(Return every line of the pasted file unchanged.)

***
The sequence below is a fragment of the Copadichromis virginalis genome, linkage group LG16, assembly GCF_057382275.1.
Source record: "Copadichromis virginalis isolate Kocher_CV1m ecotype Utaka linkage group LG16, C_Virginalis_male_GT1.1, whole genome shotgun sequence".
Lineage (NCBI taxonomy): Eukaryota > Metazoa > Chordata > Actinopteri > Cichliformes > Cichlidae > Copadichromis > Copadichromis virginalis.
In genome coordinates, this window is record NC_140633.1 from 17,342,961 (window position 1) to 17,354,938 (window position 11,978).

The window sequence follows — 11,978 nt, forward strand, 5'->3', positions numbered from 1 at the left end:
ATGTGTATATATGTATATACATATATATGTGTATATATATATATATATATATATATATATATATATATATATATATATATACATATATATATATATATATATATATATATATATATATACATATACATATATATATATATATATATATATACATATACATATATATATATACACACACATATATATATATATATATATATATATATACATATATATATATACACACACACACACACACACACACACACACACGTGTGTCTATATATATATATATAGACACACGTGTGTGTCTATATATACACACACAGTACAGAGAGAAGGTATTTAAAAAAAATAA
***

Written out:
The sequence below is a fragment of the Copadichromis virginalis genome, linkage group LG16, assembly GCF_057382275.1.
Source record: "Copadichromis virginalis isolate Kocher_CV1m ecotype Utaka linkage group LG16, C_Virginalis_male_GT1.1, whole genome shotgun sequence".
Lineage (NCBI taxonomy): Eukaryota > Metazoa > Chordata > Actinopteri > Cichliformes > Cichlidae > Copadichromis > Copadichromis virginalis.
In genome coordinates, this window is record NC_140633.1 from 17,342,961 (window position 1) to 17,354,938 (window position 11,978).

The window sequence follows — 11,978 nt, forward strand, 5'->3', positions numbered from 1 at the left end:
ATGTGTATATATGTATATACATATATATGTGTATATATATATATATATATATATATATATATATATATATATATATATATACATATATATATATATATATATATATATATATATATATACATATACATATATATATATATATATATATATACATATACATATATATATATACACACACATATATATATATATATATATATATATATACATATATATATATACACACACACACACACACACACACACACACACGTGTGTCTATATATATATATATAGACACACGTGTGTGTCTATATATACACACACAGTACAGAGAGAAGGTATTTAAAAAAAATAA